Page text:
Not your problem where he stays in the short term. You're falling into the trap of making it all about him.

StuffezLaBouche Tue 01-Jan-13 14:51:34

Ohhhh sad
If he stays tonight though what's to stop him staying tomorrow, then the next night, then a week...?

Agree with pregnantpause - pack a bag for him.

Allergictoironing Tue 01-Jan-13 15:12:48

And why wouldn't he want to "show his face at his mum's"? Surely if he's so wonderful & you're being so evil, his own mother would look after him. Ask him again why he couldn't go there, & press him for a real reason - 75% chance he only said that so he could stay with you & worm his way back into your good books.

TweedSlacks Tue 01-Jan-13 15:45:28

Just remind him he was really rather keen to move you all into his Mums house in the near future , and that you've ramped up the timescale to today. The other difference is he's going alone.

If he sticks around clear your browsing history if on P/C or laptop .

Just sounds like a control freak who would have you on a tether if he thought he could get away with it.

Cantbelieveitsnotbutter Tue 01-Jan-13 16:20:37

Hooray today is the start of the rest of your life.
Well done xxxx
Don't feel shit, your setting him free to find someone who feels as they should for him (and hopefully he can sort his life out).
Stand strong and don't back down you are doing the right thing. If you can avoid it don't let him home as he'll only keep you up all night trying to manipulate you. But obviously this could be unavoidable.

SolidGoldFrankensteinandmurgh Tue 01-Jan-13 19:43:41

If the tenancy is in your name you can simply put him out in the street. Legally, you can do this. He won't get custody of DC - he doesn't even really want custody of DC, this is just a common abusive-man threat in order to make you stay. Tell him that if he won't leave within a reasonable period (ie 48 hours) you will have the police remove him.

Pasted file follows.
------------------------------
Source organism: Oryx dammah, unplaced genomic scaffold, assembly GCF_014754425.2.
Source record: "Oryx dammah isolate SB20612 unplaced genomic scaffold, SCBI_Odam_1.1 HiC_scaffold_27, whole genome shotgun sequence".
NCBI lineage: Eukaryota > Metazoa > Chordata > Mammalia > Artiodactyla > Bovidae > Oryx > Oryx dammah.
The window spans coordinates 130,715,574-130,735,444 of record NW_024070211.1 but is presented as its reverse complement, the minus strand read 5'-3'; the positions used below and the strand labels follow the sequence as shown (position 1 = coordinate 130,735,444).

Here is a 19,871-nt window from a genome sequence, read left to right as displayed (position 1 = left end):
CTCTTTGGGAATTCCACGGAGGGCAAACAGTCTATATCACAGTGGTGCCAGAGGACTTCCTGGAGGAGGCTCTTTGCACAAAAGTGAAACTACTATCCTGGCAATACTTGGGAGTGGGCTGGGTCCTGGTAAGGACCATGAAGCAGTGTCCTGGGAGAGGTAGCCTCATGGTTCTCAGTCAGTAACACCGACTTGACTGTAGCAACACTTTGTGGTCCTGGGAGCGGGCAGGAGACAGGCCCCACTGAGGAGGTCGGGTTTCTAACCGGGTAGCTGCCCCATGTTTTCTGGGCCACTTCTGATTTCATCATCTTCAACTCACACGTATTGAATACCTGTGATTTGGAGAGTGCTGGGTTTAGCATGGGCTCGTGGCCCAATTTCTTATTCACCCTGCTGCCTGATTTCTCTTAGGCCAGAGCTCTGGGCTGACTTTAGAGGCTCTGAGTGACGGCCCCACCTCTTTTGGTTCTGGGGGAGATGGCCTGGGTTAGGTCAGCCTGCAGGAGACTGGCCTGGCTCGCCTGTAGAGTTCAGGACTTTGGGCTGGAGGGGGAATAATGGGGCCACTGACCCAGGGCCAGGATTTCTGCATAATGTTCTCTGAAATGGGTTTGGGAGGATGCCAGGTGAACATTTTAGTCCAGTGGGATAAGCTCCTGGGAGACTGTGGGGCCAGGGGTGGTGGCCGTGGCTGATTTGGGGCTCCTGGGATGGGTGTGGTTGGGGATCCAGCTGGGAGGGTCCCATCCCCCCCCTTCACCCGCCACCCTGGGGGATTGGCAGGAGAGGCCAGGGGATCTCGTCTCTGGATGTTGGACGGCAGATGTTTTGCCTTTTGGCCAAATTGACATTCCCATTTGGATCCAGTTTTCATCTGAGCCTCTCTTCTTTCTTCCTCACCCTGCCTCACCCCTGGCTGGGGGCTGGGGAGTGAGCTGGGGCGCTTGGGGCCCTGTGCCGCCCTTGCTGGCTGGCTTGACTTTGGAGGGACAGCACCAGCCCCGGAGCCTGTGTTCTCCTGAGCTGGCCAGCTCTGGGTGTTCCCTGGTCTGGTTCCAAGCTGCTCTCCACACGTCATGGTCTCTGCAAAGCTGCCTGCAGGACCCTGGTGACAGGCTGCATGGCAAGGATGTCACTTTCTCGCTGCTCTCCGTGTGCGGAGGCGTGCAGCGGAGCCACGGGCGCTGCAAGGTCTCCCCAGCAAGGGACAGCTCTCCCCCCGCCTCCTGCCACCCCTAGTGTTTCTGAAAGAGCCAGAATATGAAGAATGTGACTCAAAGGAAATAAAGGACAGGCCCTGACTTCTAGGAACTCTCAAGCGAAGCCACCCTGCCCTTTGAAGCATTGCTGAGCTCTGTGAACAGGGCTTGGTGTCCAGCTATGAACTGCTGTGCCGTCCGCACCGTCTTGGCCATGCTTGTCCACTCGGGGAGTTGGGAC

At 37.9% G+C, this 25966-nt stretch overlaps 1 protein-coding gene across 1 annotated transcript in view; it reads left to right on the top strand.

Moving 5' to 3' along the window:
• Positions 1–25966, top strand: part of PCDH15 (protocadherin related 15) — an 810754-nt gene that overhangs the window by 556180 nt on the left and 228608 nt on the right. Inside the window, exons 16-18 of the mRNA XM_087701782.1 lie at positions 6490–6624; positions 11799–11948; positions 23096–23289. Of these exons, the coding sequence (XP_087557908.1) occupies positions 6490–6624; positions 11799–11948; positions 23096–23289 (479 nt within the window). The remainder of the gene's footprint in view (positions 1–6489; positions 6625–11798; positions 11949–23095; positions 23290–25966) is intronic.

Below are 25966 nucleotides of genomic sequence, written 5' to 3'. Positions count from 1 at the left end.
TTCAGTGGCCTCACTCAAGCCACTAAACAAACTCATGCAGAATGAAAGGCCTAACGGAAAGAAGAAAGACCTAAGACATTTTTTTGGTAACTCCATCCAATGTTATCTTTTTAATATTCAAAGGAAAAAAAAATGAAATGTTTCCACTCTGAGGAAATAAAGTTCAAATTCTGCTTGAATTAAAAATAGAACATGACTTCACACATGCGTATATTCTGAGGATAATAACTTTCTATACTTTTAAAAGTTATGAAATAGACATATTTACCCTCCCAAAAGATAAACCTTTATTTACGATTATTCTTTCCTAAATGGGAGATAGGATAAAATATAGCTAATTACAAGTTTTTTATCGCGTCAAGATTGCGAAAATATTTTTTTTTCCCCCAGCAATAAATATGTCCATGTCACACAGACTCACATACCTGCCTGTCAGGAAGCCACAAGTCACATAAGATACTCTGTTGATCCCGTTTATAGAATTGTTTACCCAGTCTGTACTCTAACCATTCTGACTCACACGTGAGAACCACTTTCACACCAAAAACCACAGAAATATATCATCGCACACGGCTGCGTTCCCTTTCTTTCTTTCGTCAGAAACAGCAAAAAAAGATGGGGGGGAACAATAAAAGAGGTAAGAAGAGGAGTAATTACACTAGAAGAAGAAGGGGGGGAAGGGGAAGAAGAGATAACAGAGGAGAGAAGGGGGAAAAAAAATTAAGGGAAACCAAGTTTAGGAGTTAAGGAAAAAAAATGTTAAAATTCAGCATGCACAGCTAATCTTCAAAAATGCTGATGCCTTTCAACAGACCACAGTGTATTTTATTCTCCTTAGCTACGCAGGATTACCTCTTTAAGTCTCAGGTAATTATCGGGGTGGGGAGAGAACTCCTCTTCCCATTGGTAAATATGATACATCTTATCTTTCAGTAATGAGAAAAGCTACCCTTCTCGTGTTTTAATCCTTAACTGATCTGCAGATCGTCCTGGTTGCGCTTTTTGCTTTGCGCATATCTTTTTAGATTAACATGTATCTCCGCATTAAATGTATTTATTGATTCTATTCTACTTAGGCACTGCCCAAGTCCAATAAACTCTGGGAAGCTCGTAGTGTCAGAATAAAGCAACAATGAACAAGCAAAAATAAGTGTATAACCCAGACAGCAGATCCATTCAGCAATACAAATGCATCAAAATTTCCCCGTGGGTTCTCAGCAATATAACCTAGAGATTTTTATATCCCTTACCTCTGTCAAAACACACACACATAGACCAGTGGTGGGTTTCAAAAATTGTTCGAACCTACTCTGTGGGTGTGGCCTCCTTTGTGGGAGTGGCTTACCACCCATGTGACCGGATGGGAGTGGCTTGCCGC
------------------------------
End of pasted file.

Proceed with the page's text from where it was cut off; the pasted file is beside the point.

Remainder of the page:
Don't waste another second of your life worrying about his feelings, he has lost any right to sympathy by his mistreatment of you.

You can do it. It will be a difficult few months ahead but the relief and feeling of contentment you will get when you close the door on him will be absolutely worth the difficulty.

I second giving him 24-48 hours to get out and then calling the police if he won't go. Change the locks so at least you can guarantee your space as your own.

Well done. Keep it up.

StuffezLaBouche Wed 02-Jan-13 10:00:34

How are you this morning, OP?

FrenchRuby Thu 03-Jan-13 10:56:28

I have him another chance. I know that makes me weak or whatever but I thought I'd rather do that than throw 7 years away. I told him exactly what I was feeling. I told him that I will not lose my best friend over his petty jealousy. It seemed to shake him up. He knows that this is the last time I'll be having that conversation, he either changes and it works or he doesn't and he's out. He seems to be being better. I told him that I was going out for a drink with best friend at the end of the month and he was ok with it,not that that matters, I would have gone anyway.
I've told him that when I go to uni he's not allowed to tell me who I can talk to.
I feel much better now.

FrenchRuby Thu 03-Jan-13 10:56:50

I also want to say thanks for all your advice, you really helped me.

tribpot Thu 03-Jan-13 11:01:24

^I have spoken to him so many times about it, always the same answer 'I didn't know I was doing it, I'm sorry' then the same again in a few months.

we've had the same conversations over and over, it changes for maybe a month? And then goes back to before.

My problem is that I will feel so guilty that I'll give him more chances^

You've pretty much predicted how this will go, OP. Your fear of being alone is preventing you from giving yourself a chance.

Best of luck - MN will always be here to listen.

FrenchRuby Thu 03-Jan-13 11:04:08

And I'm ok with that if that does happen. This was the first time he's ever said that if he doesn't change he'll go.

AnyFuckerForAMincePie Thu 03-Jan-13 12:12:13

See you at the end of the month, ruby

FrenchRuby Thu 03-Jan-13 12:37:43

You're probably right but this time is different, I feel different. I don't feel like I've given in, I feel like I've made the rules. If it doesn't change then I know I've tried and that it was never going to work and I'll be ok with it.

StuffezLaBouche Thu 03-Jan-13 12:57:59

You're probably right but this time is different
It makes me sad to read this, but you know we are always here. Please post any time.